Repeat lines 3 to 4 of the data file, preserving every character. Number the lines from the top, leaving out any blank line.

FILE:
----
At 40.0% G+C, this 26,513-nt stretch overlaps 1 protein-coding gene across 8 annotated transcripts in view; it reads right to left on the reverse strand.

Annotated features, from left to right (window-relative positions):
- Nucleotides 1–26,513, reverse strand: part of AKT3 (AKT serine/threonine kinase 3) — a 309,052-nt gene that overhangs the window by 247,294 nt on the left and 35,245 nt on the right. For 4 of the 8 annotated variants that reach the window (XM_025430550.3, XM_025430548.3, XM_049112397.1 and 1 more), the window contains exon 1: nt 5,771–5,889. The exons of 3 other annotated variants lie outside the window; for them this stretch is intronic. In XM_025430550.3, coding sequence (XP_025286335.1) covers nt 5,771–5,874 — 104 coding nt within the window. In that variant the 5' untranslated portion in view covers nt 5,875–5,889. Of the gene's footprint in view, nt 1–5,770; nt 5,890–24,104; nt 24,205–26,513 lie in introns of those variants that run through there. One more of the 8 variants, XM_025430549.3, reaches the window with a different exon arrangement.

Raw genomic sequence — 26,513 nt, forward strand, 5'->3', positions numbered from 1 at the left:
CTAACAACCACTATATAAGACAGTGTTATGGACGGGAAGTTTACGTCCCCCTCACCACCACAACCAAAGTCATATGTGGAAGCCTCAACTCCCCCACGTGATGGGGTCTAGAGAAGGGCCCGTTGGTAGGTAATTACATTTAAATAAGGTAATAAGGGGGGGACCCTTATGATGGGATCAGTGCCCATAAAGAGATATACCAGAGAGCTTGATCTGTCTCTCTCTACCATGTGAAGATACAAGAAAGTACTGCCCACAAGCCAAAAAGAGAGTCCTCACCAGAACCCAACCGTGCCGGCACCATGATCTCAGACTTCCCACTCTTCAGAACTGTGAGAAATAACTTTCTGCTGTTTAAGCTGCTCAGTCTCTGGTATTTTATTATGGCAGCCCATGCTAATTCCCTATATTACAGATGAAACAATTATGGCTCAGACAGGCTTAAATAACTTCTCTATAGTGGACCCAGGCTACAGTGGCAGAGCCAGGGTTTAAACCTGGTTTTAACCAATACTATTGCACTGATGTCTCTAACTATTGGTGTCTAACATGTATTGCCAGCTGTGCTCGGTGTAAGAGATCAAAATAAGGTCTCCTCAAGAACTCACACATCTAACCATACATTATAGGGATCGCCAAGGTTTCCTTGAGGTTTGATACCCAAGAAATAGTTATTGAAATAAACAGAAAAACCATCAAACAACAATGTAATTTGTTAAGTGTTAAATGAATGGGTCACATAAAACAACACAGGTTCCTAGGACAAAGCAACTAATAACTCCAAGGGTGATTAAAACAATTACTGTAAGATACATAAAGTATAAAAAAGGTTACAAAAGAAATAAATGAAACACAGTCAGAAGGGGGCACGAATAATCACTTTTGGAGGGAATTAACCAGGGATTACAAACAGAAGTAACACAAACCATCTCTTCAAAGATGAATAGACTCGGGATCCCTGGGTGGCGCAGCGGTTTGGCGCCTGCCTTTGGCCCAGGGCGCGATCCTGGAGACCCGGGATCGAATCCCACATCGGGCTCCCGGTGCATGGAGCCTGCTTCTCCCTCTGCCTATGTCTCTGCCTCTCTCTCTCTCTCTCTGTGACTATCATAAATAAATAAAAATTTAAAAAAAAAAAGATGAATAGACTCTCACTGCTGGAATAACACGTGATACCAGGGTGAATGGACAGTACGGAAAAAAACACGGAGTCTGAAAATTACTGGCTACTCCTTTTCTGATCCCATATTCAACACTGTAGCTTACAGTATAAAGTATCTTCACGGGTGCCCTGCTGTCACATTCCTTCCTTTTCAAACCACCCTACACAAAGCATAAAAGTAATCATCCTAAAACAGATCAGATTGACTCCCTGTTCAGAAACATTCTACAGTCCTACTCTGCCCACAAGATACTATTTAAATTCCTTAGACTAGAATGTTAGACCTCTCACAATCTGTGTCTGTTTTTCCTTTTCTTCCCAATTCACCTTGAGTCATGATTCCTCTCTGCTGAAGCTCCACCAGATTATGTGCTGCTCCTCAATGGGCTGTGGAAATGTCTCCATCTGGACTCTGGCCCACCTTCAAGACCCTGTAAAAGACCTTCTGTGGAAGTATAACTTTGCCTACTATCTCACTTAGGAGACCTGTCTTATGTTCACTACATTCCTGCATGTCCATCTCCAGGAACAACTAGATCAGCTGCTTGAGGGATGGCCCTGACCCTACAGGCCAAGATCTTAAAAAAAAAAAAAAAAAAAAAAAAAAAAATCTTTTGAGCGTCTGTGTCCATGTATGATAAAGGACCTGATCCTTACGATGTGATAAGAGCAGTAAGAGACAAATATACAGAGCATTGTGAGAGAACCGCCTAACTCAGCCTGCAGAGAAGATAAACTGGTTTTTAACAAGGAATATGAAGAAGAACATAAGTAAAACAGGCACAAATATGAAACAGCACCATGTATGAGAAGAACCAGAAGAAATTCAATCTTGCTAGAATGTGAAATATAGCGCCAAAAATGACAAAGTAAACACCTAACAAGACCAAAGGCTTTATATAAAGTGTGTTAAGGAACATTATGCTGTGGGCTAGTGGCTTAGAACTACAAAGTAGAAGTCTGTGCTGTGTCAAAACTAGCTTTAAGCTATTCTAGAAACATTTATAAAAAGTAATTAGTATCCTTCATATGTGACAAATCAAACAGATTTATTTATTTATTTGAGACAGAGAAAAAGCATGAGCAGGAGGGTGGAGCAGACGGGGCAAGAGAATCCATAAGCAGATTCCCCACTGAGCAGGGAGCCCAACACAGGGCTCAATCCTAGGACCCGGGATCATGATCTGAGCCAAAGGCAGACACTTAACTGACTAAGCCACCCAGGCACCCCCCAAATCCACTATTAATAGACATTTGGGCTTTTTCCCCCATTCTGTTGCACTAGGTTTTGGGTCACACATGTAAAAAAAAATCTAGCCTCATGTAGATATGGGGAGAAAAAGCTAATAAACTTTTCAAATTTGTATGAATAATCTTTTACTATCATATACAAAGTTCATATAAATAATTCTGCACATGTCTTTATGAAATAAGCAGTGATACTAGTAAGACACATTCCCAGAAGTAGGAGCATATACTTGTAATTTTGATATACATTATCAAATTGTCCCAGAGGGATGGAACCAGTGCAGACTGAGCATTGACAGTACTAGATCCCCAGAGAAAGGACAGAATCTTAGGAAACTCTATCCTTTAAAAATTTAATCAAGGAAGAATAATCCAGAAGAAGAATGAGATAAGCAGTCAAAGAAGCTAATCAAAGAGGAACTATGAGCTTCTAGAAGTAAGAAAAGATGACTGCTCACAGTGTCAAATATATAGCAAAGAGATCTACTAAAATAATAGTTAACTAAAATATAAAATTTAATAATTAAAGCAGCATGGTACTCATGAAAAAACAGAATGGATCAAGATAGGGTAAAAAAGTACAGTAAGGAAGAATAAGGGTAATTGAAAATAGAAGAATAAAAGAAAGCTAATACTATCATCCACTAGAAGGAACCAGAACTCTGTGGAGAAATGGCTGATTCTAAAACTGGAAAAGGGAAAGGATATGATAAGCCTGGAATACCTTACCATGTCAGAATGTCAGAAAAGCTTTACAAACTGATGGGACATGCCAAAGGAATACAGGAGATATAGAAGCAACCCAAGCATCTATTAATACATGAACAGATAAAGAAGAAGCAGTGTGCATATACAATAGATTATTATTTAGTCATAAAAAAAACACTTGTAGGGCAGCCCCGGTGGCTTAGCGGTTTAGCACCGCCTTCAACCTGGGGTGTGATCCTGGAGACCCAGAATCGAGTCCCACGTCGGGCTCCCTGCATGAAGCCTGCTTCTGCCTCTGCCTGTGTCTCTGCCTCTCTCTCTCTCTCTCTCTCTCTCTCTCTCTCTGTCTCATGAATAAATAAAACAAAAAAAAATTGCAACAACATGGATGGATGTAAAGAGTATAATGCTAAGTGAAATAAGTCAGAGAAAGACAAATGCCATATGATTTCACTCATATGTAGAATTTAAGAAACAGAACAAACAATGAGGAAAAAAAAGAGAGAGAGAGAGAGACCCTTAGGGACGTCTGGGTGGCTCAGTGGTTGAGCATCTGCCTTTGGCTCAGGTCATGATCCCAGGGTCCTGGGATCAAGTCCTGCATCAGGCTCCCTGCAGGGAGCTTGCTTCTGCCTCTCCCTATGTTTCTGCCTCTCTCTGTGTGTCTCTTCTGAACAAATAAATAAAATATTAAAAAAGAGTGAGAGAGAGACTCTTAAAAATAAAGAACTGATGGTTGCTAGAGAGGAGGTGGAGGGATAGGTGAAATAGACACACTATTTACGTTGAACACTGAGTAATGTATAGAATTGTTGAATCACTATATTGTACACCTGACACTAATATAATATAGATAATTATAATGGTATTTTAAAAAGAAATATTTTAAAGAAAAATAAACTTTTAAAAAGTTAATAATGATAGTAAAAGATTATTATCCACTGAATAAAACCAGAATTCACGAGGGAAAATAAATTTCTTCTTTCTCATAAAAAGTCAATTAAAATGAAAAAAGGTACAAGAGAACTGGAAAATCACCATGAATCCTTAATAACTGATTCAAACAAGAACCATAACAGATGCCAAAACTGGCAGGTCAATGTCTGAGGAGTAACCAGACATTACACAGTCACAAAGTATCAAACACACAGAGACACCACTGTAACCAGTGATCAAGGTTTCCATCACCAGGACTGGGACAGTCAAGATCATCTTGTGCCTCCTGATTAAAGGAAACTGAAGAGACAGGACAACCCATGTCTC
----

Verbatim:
- Nucleotides 1–26,513, reverse strand: part of AKT3 (AKT serine/threonine kinase 3) — a 309,052-nt gene that overhangs the window by 247,294 nt on the left and 35,245 nt on the right. For 4 of the 8 annotated variants that reach the window (XM_025430550.3, XM_025430548.3, XM_049112397.1 and 1 more), the window contains exon 1: nt 5,771–5,889. The exons of 3 other annotated variants lie outside the window; for them this stretch is intronic. In XM_025430550.3, coding sequence (XP_025286335.1) covers nt 5,771–5,874 — 104 coding nt within the window. In that variant the 5' untranslated portion in view covers nt 5,875–5,889. Of the gene's footprint in view, nt 1–5,770; nt 5,890–24,104; nt 24,205–26,513 lie in introns of those variants that run through there. One more of the 8 variants, XM_025430549.3, reaches the window with a different exon arrangement.

Raw genomic sequence — 26,513 nt, forward strand, 5'->3', positions numbered from 1 at the left: